On Wednesday, the White House announced that Ty Cobb, the lead White House lawyer in Special Counsel Robert Mueller’s probe, is retiring. He will be replaced by Emmet Flood, a veteran Washington lawyer. Headlines highlighted the fact that Flood, who currently works at Williams & Connolly LLP, represented President Bill Clinton during his impeachment trial.
But one of Flood’s other experiences may be more crucial to reshaping the Trump White House’s legal strategy: Flood worked for two years in George W. Bush’s White House Counsel’s office, where, according to his current bio, he “had lead responsibility” in “executive-privilege-related disputes.” On Wednesday, MSNBC’s Nicolle Wallace reported that Flood’s addition to the team signals a decision to “exert executive privilege more aggressively.”
Executive privilege, when invoked, allows presidents to retain certain executive-branch communications, shielding them from Congress or the federal judiciary. The theory is that presidents require candid and unvarnished advice in order to govern effectively. But asserting executive privilege to fend off requests from Mueller would mark a dramatic shift for the White House’s legal strategy.
Cobb, by contrast, counseled maximal cooperation with Mueller. In a statement released Wednesday, Cobb insisted his departure shouldn’t be viewed as a signal the White House is “going to war.” He continued: “The key point is all the documents requested by the special counsel were produced by late October. All the interviews with White House personnel were conducted by late January. The bulk of the work was done.” The Times reported Wednesday that White House Counsel Don McGahn thought Cobb shouldn’t have so readily provided documents to the special counsel—and instead should have explored using executive privilege.
That lines up with the approach of Bush White House lawyers in 2007—Flood among them—who aggressively asserted executive privilege. Norm Eisen, the Obama White House’s ethics czar, tweeted that Flood’s showdown with Mueller “will be a fight for the ages.”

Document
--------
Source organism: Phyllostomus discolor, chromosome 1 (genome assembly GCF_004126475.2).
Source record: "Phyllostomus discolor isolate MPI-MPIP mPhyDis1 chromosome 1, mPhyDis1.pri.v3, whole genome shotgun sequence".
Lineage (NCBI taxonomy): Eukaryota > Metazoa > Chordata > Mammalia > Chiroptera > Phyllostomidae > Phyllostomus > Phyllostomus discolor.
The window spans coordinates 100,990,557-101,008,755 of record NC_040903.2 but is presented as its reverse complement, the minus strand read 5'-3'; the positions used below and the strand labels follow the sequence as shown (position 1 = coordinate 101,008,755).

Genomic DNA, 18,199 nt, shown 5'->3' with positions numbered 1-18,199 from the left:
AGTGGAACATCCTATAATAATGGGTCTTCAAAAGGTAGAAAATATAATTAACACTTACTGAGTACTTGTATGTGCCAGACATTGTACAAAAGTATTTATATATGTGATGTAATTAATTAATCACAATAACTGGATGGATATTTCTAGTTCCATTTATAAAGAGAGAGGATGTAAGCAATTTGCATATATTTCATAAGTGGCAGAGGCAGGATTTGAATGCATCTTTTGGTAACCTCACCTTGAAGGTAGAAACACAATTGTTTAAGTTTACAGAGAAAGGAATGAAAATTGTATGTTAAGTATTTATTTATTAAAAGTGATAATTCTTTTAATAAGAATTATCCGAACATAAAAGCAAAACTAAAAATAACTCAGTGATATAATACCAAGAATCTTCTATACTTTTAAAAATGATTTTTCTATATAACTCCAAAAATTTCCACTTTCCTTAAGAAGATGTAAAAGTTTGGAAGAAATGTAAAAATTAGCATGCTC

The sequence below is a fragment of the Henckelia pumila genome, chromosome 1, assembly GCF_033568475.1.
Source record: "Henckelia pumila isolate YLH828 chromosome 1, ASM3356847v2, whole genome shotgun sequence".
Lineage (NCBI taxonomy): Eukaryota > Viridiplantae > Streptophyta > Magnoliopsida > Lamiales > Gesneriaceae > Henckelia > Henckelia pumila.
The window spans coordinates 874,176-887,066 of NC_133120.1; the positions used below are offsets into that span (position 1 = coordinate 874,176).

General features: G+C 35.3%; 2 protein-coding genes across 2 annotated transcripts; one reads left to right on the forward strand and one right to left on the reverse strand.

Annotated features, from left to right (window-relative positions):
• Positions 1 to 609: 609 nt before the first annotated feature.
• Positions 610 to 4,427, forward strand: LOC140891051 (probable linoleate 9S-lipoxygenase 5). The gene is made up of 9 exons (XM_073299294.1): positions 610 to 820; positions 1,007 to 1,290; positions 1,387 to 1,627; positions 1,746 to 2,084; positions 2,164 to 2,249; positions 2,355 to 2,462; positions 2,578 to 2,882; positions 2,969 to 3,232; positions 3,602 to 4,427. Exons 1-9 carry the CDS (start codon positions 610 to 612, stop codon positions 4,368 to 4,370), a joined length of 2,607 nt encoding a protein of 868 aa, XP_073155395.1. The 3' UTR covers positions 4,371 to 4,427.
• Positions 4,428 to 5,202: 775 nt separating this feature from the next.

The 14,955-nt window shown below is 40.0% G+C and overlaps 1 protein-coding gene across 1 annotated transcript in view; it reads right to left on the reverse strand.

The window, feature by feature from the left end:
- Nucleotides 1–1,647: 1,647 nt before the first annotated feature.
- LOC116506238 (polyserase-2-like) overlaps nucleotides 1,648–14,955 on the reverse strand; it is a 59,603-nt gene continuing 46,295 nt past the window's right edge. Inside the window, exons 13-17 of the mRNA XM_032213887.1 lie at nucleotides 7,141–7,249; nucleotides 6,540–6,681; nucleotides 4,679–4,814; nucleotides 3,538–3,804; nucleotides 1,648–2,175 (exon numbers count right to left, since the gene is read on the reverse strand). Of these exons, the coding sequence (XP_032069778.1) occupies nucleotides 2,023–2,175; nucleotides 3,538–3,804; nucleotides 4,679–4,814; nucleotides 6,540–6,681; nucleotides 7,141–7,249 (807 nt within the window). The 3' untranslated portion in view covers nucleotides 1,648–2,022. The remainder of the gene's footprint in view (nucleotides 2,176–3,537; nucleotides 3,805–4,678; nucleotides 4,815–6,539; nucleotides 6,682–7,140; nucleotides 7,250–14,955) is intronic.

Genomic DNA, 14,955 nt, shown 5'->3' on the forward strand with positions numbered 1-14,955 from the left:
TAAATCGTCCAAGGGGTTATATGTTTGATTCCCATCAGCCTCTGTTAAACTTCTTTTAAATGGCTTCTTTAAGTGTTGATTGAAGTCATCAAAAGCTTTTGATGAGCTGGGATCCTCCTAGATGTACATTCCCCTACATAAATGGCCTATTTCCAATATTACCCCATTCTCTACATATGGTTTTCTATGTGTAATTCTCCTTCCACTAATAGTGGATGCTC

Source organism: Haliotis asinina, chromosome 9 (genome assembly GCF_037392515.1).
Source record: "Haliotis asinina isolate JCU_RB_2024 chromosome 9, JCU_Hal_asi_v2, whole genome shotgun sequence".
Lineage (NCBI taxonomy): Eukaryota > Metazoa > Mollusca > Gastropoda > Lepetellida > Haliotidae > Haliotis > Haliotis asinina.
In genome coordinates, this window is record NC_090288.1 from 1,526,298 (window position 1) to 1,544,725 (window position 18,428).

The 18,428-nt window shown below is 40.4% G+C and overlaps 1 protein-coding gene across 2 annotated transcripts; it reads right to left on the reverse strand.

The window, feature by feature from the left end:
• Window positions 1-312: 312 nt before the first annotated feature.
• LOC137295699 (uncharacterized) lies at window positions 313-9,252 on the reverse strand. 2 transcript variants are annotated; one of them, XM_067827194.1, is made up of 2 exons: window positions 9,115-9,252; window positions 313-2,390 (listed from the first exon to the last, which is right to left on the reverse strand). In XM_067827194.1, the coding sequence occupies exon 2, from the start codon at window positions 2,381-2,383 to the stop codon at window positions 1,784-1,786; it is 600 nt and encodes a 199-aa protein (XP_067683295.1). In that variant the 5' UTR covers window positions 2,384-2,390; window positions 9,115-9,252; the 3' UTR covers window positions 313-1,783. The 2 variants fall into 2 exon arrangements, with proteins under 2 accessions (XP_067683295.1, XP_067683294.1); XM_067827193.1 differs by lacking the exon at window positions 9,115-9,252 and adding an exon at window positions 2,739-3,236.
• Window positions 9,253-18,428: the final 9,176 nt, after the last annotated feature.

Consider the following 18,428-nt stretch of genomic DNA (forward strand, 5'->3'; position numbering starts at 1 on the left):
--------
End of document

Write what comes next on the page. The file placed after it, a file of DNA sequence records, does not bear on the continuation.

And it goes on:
The 2007 case was a congressional probe into the Bush administration’s midterm firings of nine U.S. attorneys. The firings, which took place in December of 2006 and into 2007, were suspected of being—and later found to be—politically motivated, and struck many as a blow against the independence of the Department of Justice without recent precedent. Democrats on the Senate Judiciary Committee soon opened an investigation into the dismissals.
Bush’s legal team fought back by attempting to block subpoenas related to the investigation. Time reported that Bush had “stiff-armed” the congressional committees, “dispatching” his lawyer to assert executive privilege and to refuse to comply with the demands, which included handing over documents and hearing testimony from two top officials. Democratic Senator Patrick Leahy, the Judiciary Committee chairman at the time, called the tactic “Nixonian stonewalling.”
Ultimately, a judge struck down Bush’s claim of executive privilege, and ordered the two officials to testify. Nevertheless, the executive-privilege claim delayed the investigation; the judge didn’t rule out the executive-privilege claim until August 2008, more than a year after Bush’s lawyers first invoked the privilege.
In October of that year, the White House turned over some email communications to a special prosecutor, but withheld other internal documents. Flood, by then deputy White House counsel, carefully stipulated that the documents were “covered by the deliberative process and/or presidential communications component of executive privilege in the event of a demand for them by Congress.”
It is possible that Mueller could subpoena Trump to testify, although whether he has the power to do so is an unsettled legal question. Laurence Tribe, a law professor at Harvard University, tweeted that “Trump will argue no president has been compelled to appear before a grand jury in person” but that “Jefferson and Nixon were compelled to produce documents and tapes, and Clinton negotiated a ‘voluntary’ appearance. I don’t see a difference—but others do.” If Trump’s legal team were to try to claim executive privilege, the 2007 precedent suggests that the claim might not ultimately succeed in court. But it could certainly buy the president, and his new attorney, some time.
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